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I sit there with bated breath.

"Sir, open this door," the man on the other end repeats. He sounds impatient. Human. Alive. It doesn't make me any less anxious. My fingers twitch, I hardly notice beyond the click on the desk. I begin to overthink the words spoken. Was it my imagination that made the tone of the man's throat rise?

I creep closer to the door, footsteps silent; I'd long since foregone my shoes, too noisy. I see the shadow of the man's military boots through the slit at the bottom of the door. It's daylight. Between the creatures and the cold, I must've lost track of time. I check my watch.

10:47:18pm.

What the hell? No, that's not right. I stop, leaning against the wall adjacent to the door, flicking the watch face. It still works; it counts the seconds with a tick, tick, tick.

So how was it bright out there..? At quarter to eleven in the winter?

I hear the balcony outside shift, creaking as it does so. The man must've shifted his weight, I can't decide if that's a good sign. It's a.. human action, but Jake showed that that wasn't always the best thing. He showed that these.. things, were intelligent, and they were more than capable. Damn Alice.

I look up from the watch, and continue to creep. I no longer hear the ticking, but pay it no mind. There were bigger things at play here than trying to argue with the battery life of a stolen watch.

I get right up against the door, bracing the handle with my hand, ready to throw it open and place a knife to the man's throat the second it opens, but-

"Eight."

The door flies open, the lock snapping as the door collides with me, knocking me to the floor and making me cry out as I roll off of my shoulder. The knife isn't in my hand, where's that damn knife? The assault rifle is the first thing to enter, followed by a pair of gloved palms. When the body enters, my heart nearly stops.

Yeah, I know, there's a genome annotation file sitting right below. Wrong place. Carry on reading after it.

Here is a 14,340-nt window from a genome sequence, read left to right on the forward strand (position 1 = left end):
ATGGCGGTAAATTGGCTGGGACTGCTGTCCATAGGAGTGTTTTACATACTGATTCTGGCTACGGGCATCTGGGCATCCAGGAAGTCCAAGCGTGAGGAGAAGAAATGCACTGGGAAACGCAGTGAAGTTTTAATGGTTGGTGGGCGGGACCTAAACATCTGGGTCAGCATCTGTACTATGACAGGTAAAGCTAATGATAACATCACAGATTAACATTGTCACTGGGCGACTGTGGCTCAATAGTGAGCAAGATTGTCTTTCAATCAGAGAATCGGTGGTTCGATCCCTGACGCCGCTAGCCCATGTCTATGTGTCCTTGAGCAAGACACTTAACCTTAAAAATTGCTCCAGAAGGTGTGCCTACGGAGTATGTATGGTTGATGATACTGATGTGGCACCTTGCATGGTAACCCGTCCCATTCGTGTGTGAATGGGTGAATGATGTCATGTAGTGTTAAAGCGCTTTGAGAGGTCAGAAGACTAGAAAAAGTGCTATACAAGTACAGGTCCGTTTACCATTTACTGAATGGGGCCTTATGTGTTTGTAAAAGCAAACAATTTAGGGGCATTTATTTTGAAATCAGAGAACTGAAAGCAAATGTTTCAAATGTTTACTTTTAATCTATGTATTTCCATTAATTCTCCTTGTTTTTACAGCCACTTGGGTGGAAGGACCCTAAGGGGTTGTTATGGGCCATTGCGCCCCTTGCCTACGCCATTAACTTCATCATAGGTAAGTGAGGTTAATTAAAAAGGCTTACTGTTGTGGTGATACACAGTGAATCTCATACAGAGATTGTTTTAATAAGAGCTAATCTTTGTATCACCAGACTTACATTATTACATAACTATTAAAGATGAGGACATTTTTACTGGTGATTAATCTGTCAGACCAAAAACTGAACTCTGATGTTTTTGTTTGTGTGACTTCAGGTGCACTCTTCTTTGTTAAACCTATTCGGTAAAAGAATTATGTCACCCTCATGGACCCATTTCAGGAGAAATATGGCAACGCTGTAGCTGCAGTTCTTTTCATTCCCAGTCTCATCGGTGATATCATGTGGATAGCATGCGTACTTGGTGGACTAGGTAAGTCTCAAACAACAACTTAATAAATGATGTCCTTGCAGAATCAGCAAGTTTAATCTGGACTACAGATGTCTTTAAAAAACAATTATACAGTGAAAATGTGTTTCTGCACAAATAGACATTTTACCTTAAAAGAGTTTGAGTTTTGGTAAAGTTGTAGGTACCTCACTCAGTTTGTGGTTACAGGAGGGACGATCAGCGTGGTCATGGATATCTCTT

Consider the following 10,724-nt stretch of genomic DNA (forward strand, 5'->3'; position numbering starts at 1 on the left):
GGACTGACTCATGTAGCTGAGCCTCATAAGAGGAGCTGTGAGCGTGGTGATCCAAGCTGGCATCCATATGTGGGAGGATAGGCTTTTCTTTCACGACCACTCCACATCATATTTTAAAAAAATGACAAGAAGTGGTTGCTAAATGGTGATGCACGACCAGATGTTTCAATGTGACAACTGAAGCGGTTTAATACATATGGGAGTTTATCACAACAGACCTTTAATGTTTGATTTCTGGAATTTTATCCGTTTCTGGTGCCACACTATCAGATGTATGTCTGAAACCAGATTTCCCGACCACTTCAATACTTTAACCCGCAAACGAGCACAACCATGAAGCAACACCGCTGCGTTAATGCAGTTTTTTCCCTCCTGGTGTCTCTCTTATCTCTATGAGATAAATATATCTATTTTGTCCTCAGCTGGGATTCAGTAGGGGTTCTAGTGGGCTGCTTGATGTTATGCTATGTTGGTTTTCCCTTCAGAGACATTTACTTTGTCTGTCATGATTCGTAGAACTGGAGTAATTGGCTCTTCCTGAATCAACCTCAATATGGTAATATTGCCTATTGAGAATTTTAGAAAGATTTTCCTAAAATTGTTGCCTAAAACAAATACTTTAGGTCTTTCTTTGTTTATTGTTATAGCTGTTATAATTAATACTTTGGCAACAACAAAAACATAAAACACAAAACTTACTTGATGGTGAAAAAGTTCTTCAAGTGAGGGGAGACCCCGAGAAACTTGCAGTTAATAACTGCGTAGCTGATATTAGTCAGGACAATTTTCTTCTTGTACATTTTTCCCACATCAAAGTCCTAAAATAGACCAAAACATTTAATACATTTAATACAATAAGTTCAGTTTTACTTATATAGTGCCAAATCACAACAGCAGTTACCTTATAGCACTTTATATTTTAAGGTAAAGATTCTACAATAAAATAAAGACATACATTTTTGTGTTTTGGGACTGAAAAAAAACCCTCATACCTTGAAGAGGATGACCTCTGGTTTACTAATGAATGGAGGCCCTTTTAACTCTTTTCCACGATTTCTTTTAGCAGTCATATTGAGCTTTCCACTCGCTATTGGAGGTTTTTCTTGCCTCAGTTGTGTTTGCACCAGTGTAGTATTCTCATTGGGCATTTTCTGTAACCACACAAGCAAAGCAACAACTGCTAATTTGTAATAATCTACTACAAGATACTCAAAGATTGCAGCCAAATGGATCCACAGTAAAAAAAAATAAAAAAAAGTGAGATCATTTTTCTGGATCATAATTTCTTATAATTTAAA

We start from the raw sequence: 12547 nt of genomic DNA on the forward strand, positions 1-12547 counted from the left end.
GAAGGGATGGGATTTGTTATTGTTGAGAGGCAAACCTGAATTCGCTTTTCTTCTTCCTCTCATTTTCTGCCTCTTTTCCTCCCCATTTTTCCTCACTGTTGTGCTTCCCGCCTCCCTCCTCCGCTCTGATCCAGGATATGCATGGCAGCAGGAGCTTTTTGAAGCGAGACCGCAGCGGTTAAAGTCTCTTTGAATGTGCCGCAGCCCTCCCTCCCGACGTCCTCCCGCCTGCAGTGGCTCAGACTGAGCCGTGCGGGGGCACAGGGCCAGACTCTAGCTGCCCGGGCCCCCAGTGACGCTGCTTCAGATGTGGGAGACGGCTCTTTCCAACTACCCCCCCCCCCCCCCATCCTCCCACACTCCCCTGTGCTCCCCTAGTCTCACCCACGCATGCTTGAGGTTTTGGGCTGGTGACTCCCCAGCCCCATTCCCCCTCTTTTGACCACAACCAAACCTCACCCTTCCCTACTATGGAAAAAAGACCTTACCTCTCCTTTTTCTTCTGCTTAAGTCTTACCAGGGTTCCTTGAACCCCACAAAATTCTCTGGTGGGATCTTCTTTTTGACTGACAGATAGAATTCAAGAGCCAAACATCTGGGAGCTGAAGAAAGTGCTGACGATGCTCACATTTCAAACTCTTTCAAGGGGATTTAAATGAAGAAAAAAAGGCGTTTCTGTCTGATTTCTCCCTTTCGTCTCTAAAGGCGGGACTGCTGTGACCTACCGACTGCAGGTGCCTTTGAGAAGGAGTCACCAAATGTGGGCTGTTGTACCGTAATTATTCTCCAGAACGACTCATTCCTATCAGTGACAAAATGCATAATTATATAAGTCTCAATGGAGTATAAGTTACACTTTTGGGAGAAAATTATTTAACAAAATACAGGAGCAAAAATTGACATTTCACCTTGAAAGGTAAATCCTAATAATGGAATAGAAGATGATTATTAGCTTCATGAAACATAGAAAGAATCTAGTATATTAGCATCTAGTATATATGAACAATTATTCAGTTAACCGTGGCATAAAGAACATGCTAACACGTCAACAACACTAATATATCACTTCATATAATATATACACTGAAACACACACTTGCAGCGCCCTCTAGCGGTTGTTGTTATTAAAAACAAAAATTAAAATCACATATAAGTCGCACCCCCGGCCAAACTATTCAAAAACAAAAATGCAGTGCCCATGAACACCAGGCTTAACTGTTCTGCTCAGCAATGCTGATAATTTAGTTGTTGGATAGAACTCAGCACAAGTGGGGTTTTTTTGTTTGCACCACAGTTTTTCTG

This.. was not what I was expecting.

The military man works his jaw, the sinew holding his bottom mandible to the top stretching itself thin. The barrel of the assault rifle finds itself level with my face, and my heart's pounding so hard I can hear it in my head.

"I need you to tell me where Jake Evans, Alice Williams, Christopher Anderson, and David Fischer are," the eviscerated man demands. I can see the back of his spine through the gaping hole in his stomach. It almost looks cartoony.

"Why the fuck should I tell you?" I snarl back, and the exposed teeth of the man grit.

I'm knocked unconscious by the blunt stock of the AR-15 assault rifle.

11:30PM.

"We can't kill him, the information he has is far too vital."

"So what do we do about this? There's no way we can-"

"We have to work with it. We get the information we need, we move on. So does he."

Not exactly relieving words to hear upon waking. They pull my sleeve back down over my shoulder as I open my eyes, my head on fire and the bright sunlight outside blinding me. I'm tied to the chair in the living room of the apartment, still struggling to figure out how they got in through the barricades with the remaining brain cells still left alive.

The man before me leans down, and I see him clearly for the first time. His hair is short, blond, and he's got hazel eyes. Average looking, but muscular build, maybe thirty. Something doesn't feel.. right, looking at him.